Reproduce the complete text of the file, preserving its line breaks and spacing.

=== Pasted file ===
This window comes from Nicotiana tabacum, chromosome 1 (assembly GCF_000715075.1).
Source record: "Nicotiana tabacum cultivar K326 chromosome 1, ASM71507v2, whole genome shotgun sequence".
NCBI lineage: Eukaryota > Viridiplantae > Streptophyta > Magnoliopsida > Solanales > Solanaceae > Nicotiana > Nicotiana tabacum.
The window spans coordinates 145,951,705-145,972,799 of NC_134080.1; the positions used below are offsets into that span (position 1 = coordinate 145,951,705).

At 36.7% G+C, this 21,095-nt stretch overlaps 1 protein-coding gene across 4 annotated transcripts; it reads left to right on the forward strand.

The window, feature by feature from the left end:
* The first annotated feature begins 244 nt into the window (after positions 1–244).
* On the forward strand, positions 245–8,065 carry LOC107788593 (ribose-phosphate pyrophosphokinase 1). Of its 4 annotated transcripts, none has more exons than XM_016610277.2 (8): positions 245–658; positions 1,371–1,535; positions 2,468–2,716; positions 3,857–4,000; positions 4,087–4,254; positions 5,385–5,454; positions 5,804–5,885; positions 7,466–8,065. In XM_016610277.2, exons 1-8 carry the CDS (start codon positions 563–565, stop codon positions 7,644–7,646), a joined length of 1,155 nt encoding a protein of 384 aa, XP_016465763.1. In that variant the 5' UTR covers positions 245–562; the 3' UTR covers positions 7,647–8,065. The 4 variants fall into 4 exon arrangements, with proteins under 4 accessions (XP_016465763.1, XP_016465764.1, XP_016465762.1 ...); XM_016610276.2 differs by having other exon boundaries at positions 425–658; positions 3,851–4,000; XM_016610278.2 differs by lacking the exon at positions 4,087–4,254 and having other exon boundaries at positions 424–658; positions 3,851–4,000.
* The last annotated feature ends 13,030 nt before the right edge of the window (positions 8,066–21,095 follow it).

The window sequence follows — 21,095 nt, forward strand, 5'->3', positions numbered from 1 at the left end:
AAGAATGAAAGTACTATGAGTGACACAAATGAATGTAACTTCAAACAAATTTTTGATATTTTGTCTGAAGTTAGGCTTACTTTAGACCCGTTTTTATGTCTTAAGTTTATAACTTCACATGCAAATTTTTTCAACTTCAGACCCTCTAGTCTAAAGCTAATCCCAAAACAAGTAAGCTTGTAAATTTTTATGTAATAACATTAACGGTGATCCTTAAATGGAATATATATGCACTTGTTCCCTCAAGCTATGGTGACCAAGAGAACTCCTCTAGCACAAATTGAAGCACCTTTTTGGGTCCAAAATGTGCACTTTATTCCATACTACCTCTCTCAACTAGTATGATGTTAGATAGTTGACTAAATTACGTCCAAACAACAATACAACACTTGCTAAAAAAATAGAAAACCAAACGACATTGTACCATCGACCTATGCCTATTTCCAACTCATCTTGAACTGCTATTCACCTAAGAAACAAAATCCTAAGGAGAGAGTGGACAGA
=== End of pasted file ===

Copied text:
This window comes from Nicotiana tabacum, chromosome 1 (assembly GCF_000715075.1).
Source record: "Nicotiana tabacum cultivar K326 chromosome 1, ASM71507v2, whole genome shotgun sequence".
NCBI lineage: Eukaryota > Viridiplantae > Streptophyta > Magnoliopsida > Solanales > Solanaceae > Nicotiana > Nicotiana tabacum.
The window spans coordinates 145,951,705-145,972,799 of NC_134080.1; the positions used below are offsets into that span (position 1 = coordinate 145,951,705).

At 36.7% G+C, this 21,095-nt stretch overlaps 1 protein-coding gene across 4 annotated transcripts; it reads left to right on the forward strand.

The window, feature by feature from the left end:
* The first annotated feature begins 244 nt into the window (after positions 1–244).
* On the forward strand, positions 245–8,065 carry LOC107788593 (ribose-phosphate pyrophosphokinase 1). Of its 4 annotated transcripts, none has more exons than XM_016610277.2 (8): positions 245–658; positions 1,371–1,535; positions 2,468–2,716; positions 3,857–4,000; positions 4,087–4,254; positions 5,385–5,454; positions 5,804–5,885; positions 7,466–8,065. In XM_016610277.2, exons 1-8 carry the CDS (start codon positions 563–565, stop codon positions 7,644–7,646), a joined length of 1,155 nt encoding a protein of 384 aa, XP_016465763.1. In that variant the 5' UTR covers positions 245–562; the 3' UTR covers positions 7,647–8,065. The 4 variants fall into 4 exon arrangements, with proteins under 4 accessions (XP_016465763.1, XP_016465764.1, XP_016465762.1 ...); XM_016610276.2 differs by having other exon boundaries at positions 425–658; positions 3,851–4,000; XM_016610278.2 differs by lacking the exon at positions 4,087–4,254 and having other exon boundaries at positions 424–658; positions 3,851–4,000.
* The last annotated feature ends 13,030 nt before the right edge of the window (positions 8,066–21,095 follow it).

The window sequence follows — 21,095 nt, forward strand, 5'->3', positions numbered from 1 at the left end:
AAGAATGAAAGTACTATGAGTGACACAAATGAATGTAACTTCAAACAAATTTTTGATATTTTGTCTGAAGTTAGGCTTACTTTAGACCCGTTTTTATGTCTTAAGTTTATAACTTCACATGCAAATTTTTTCAACTTCAGACCCTCTAGTCTAAAGCTAATCCCAAAACAAGTAAGCTTGTAAATTTTTATGTAATAACATTAACGGTGATCCTTAAATGGAATATATATGCACTTGTTCCCTCAAGCTATGGTGACCAAGAGAACTCCTCTAGCACAAATTGAAGCACCTTTTTGGGTCCAAAATGTGCACTTTATTCCATACTACCTCTCTCAACTAGTATGATGTTAGATAGTTGACTAAATTACGTCCAAACAACAATACAACACTTGCTAAAAAAATAGAAAACCAAACGACATTGTACCATCGACCTATGCCTATTTCCAACTCATCTTGAACTGCTATTCACCTAAGAAACAAAATCCTAAGGAGAGAGTGGACAGA